After he became president in 1801, Jefferson found very little time to himself. Constituents from all over the nation made the pilgrimage to Monticello to pay respect and curry political favor, – and the president endeavored to greet and spend time with as many of them as possible. So many people visited, in fact, that Jefferson found little time to himself to do the things he truly loved: reading, writing, and architectural and landscape design. And so, he built Poplar Forest. There, according to the Thomas Jefferson Encyclopedia, “he could escape what his granddaughter Ellen called ‘the bustle and hurry of an almost perpetual round of company,’ exchanging it for ‘rest, leisure, power to carry on his favorite pursuits.
Much of the countryside surrounding Jefferson’s back-roads route to Poplar Forest remains relatively untouched. A few houses dot roadside properties, but most of the land is covered by cropland and vast fields, where horses graze. After exactly 22.7 miles of driving, I reached the James River in an unincorporated area known as Warren. It was here that the first leg of Jefferson’s trip ended; he would put up for the night and cross the river by ferry in the morning.
I drove as close as I could to the river’s edge and found a parking lot for day-trippers. This part of the James flows gently, and it was alive with people swimming and floating on rubber rafts.
I put the Legacy in reverse, pulling away from the watery dead-end, made a three-point turn and headed out, picking up Route 29 just a few miles away. The vehicle’s EyeSight Driver Assist Technology, which has an impressive Lane Keep Assist feature, kept me safely on track as I cued up some traveling music. Jefferson’s soundtrack, I imagine, was primarily the clip-clop of horses’ hooves and the crackle of carriage wheels on the stony dirt roads. I opted for The Ventures, Ramones and Jack White.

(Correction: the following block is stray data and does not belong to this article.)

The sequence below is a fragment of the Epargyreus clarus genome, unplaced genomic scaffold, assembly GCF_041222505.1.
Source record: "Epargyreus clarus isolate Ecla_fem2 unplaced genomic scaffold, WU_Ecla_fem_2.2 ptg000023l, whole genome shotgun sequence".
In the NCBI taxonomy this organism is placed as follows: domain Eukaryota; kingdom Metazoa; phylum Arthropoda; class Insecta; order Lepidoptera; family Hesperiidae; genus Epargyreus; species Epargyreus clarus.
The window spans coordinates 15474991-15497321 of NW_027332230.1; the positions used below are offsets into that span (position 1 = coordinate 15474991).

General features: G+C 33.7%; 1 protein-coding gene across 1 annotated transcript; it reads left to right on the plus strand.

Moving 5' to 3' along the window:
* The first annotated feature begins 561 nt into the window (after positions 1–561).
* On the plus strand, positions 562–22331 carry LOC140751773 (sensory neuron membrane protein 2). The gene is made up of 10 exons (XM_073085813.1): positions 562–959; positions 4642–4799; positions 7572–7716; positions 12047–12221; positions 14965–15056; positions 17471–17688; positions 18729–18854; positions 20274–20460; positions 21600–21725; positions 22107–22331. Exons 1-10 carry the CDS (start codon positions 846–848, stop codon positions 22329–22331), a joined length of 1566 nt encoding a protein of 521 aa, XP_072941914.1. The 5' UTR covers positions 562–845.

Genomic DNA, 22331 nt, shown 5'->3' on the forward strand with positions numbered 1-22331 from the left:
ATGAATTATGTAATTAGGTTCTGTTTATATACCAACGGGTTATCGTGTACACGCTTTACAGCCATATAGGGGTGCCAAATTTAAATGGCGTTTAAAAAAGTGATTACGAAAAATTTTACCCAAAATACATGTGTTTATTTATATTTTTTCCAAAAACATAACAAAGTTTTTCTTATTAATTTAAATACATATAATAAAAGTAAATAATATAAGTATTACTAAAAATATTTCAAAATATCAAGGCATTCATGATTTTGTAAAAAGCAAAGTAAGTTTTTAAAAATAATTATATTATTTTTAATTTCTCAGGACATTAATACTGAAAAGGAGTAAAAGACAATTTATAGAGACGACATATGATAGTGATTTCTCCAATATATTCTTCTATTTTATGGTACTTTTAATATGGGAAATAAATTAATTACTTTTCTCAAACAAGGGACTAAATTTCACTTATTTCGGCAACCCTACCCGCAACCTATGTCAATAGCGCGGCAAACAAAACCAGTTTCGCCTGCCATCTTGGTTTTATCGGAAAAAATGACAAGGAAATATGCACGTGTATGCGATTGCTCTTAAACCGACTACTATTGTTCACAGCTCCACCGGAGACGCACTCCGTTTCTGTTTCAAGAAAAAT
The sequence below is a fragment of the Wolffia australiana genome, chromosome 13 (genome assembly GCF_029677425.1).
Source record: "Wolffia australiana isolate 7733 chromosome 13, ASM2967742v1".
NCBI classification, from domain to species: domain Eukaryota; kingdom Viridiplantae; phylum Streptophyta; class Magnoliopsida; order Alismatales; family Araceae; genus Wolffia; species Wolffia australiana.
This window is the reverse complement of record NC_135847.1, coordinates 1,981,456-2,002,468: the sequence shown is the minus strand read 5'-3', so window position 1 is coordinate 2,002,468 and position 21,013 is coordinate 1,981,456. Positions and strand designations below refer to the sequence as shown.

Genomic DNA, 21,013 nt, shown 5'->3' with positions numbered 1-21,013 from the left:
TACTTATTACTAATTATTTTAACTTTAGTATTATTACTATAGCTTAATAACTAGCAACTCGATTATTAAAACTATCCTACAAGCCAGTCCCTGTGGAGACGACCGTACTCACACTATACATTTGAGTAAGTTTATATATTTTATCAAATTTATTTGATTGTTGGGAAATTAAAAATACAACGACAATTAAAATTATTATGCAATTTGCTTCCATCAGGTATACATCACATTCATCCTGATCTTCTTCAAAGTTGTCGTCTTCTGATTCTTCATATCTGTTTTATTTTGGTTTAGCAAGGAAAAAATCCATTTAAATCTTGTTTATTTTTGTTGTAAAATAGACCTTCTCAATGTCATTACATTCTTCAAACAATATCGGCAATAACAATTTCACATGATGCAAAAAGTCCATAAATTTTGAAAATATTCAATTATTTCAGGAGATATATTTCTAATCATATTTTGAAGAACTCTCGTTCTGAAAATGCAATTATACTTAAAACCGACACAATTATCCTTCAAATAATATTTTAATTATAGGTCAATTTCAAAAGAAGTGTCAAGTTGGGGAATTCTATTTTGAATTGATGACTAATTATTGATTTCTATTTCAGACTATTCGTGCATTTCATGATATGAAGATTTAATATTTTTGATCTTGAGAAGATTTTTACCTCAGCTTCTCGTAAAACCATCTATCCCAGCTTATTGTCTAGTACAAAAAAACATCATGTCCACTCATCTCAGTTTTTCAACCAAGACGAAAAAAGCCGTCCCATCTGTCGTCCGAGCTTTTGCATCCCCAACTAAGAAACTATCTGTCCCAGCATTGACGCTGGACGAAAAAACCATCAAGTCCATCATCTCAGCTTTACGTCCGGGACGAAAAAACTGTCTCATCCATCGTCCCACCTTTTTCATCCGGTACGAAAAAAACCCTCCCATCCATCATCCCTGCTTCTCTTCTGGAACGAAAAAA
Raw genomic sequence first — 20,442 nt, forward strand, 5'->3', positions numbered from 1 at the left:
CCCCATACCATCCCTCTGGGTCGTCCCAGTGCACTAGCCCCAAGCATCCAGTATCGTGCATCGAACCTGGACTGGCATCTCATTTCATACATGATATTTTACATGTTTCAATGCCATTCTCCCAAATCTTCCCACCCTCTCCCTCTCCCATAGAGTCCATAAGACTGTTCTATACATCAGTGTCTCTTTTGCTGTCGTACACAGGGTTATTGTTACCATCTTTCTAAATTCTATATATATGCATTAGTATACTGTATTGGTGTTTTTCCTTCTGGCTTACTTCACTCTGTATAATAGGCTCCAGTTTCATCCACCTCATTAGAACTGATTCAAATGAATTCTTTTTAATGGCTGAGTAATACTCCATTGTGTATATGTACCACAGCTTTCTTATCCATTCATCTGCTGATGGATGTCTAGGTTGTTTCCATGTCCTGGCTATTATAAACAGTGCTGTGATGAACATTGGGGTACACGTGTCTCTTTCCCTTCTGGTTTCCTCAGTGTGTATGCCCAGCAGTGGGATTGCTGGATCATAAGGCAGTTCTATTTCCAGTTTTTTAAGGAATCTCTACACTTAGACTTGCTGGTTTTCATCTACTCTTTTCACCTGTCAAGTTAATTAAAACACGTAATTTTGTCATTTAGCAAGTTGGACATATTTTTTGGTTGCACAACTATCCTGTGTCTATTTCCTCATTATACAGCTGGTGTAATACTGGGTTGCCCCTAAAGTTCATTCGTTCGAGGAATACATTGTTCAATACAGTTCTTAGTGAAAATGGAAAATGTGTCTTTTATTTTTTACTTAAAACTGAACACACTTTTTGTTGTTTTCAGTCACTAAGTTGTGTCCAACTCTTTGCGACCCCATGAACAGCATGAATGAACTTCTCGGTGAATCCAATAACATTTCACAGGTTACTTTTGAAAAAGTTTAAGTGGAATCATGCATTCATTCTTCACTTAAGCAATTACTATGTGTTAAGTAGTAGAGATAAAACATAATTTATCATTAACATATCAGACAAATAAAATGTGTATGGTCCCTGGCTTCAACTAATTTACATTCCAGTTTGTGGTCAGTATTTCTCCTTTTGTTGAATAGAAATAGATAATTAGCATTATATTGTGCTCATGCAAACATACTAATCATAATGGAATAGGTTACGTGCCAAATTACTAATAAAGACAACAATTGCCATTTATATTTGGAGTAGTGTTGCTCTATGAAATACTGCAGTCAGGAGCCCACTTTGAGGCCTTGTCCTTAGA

This is just some of the music I would listen to if I were using the Legacy as a commuter. I could see the vehicle serving that purpose well, given its impressive fuel-efficiency and roomy, well-appointed interior. These attributes, as well as its reasonable price, also make it a great choice as a family car.
I was feeling blissed-out but energized as I pulled into the parking lot at Poplar Forest. I stepped out of the Legacy and strolled the grounds, noting the presence of a few towering poplar trees, and regarded the beautiful brick building that Jefferson had designed. It’s much smaller than Monticello, on a more intimate, human scale. Inside the house, I was surrounded by a deep silence – those brick walls are thick, keeping the residence not only quiet, but also cool.
I imagined that Jefferson also felt a sense of relief upon arriving at Poplar Forest. This was his retreat, his “hermitage,” according to the Jefferson Encyclopedia. It’s also the place where Jefferson created an important part his legacy, notably, designing the buildings and grounds of the University of Virginia and writing to and reading letters from his friend and confidant John Adams, the second president of the United States.
It’s impressive that this rich history is within easy reach in this part of the country, and it was a pleasure to explore it in the 2018 Legacy.